“There’s an amazing amount of stuff that goes on behind the scenes at a ski hill,” says Norm Daburger. His family has owned and operated Harper Mountain since 1973, which he now runs with his wife, Lisa. “We wear a lot of hats,” he says, and he doesn’t mean just toques. “We maintain a small staff, so we do a lot of things ourselves.”
Catering to the local community, Harper Mountain is a 20-minute drive from Kamloops. With 16 runs and 400 acres of terrain, it’s smaller in comparison to other North American ski resorts. The small scale is part of the attraction, making it more laidback and easy for people to meet up between runs. “You can go out as a family and do your own thing but you’re still together,” Norm explains. A terrain park and lift-operated tube park add to the fun.
Norm’s father grew up in Europe, where there were a lot of small ski hills, and his parents built the resort in Kamloops when he was about six years old. He grew up on the ski hill, and his teenagers now work at the resort.
“There’s an amazing amount of planning so that when people come, everything runs smoothly,” Norm says. That includes plowing the access roads, stockpiling firewood, handling insurance and driving into town for supplies, as not everyone delivers up the mountain.
Lisa came to Harper Mountain with her two boys in 2000 to work as a ski patroller. When Norm’s dad passed away in 2003, she took over the ski school operation. Now, she heads up most of the inside operations, such as directing the ski school and handling marketing and human resources.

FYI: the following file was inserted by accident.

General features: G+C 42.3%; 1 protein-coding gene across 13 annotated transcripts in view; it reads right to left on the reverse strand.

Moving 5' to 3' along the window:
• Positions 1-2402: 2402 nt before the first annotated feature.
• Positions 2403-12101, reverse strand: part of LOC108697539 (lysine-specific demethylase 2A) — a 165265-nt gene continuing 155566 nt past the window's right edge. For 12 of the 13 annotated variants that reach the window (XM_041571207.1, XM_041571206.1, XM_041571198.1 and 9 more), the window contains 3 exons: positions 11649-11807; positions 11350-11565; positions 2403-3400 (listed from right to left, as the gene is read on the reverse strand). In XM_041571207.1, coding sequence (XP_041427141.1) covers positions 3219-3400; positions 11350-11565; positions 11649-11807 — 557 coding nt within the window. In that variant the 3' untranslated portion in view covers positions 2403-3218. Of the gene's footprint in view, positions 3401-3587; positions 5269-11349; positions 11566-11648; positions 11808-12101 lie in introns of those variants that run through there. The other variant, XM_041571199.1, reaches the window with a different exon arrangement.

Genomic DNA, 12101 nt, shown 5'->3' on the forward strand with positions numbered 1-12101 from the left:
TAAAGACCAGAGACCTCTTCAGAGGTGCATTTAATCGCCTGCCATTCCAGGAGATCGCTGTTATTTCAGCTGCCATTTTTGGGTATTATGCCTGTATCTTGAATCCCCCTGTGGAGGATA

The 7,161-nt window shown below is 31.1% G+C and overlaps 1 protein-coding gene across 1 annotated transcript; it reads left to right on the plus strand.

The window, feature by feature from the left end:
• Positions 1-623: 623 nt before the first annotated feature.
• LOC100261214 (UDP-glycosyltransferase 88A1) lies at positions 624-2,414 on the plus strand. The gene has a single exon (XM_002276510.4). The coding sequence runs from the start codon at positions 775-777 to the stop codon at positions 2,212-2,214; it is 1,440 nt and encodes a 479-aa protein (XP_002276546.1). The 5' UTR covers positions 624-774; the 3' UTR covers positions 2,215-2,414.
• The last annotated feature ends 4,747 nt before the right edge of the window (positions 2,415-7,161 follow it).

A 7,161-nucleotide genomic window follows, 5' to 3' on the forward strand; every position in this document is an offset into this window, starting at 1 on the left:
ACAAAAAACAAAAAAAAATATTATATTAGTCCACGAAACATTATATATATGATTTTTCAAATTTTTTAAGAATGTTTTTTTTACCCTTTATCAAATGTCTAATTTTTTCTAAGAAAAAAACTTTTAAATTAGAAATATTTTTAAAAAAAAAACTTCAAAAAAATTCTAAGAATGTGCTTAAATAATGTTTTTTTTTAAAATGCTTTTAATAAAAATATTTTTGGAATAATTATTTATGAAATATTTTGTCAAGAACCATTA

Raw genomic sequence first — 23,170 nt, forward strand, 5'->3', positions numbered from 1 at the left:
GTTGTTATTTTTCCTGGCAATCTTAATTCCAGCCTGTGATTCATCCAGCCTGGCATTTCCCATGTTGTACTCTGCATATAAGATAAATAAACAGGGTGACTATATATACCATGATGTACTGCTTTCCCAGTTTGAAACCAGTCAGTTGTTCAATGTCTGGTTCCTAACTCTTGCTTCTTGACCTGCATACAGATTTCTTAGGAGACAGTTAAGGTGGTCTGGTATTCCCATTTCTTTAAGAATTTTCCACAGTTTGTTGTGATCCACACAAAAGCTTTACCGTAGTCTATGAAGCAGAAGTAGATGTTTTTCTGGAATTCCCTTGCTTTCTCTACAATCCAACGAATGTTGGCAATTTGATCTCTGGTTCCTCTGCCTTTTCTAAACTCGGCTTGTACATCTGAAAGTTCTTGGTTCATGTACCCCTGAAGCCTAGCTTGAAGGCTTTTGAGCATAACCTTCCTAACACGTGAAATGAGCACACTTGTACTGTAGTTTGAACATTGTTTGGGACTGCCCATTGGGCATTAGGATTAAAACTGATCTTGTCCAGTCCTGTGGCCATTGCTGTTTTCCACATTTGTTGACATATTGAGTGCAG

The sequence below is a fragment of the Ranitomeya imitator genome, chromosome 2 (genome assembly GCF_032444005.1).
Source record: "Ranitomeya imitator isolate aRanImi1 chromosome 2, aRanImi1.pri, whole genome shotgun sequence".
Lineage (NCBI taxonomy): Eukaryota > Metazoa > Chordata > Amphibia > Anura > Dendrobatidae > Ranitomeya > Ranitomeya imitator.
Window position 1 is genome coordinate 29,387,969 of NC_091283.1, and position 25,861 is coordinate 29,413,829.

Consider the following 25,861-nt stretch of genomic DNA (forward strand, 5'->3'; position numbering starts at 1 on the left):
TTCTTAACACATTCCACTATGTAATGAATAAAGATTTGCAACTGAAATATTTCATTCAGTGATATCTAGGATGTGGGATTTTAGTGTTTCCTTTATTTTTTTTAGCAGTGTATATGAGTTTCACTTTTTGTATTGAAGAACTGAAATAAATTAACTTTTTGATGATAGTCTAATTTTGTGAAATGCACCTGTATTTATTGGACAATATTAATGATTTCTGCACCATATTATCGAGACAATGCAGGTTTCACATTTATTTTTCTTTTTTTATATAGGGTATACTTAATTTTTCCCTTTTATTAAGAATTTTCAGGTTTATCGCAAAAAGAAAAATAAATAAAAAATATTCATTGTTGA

“We get to spend a lot of time with our family, even though we’re working all day,” Norm says. Lisa’s adult children now have their own families that ski, and Norm’s siblings and extended families often visit them on the hill. “There’s a great energy that comes from kids being happy and having fun.”
“It’s a happy, healthy environment,” Lisa agrees. She loves the positive energy of both kids and adults who are excited to accomplish something new at the ski school.
Even though most of her work is now indoors, Lisa tries to get out outside every day on the snowshoe trails or ski runs for pleasure. “There’s nothing like being out in nature,” she says. Often when it’s cloudy in town, it will be clear on the mountain. “When you come through the cloud layer, it’s blue sky and white snow. It’s absolutely gorgeous.”
Lisa wonders why everyone doesn’t get up into the hills to ski, snowboard, snowshoe or tube, rather than hunkering down for winter. “To live in Canada and not learn how to ski, it doesn’t make sense,” she says laughing, and adds that absolute beginners can take day lessons and renting gear including jackets. “You’re never too young or too old to learn.”